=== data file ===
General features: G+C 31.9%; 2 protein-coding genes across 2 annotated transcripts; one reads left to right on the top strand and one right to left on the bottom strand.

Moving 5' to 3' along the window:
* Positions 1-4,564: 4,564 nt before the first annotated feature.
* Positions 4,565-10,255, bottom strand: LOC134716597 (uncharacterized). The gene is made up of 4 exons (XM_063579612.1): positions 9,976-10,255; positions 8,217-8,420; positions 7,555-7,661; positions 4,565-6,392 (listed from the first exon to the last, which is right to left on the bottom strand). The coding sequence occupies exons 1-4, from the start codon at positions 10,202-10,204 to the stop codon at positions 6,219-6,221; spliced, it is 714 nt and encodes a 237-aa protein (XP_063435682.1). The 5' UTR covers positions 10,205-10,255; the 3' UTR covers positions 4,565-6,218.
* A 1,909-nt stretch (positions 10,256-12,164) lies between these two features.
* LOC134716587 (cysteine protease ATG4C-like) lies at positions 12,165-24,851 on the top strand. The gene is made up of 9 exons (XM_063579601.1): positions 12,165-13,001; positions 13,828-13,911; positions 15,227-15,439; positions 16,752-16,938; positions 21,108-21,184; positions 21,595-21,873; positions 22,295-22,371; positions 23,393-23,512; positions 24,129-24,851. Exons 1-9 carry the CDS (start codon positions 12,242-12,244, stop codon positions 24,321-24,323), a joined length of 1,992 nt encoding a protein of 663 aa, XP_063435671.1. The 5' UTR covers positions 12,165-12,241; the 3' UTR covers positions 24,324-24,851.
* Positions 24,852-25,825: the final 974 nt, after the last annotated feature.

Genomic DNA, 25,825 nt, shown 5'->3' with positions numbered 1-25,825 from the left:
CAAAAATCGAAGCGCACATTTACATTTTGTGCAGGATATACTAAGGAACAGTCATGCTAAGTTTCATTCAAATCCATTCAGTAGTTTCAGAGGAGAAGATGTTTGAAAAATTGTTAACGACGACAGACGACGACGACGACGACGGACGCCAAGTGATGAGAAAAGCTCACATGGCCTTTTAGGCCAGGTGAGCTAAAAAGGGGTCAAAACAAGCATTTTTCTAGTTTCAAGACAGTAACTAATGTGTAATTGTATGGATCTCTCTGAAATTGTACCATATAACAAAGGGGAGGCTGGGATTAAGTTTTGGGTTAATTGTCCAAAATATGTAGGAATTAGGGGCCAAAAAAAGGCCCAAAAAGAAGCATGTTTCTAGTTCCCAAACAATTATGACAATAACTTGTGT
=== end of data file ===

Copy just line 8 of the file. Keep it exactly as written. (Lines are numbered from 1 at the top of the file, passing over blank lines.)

Genomic DNA, 25,825 nt, shown 5'->3' with positions numbered 1-25,825 from the left: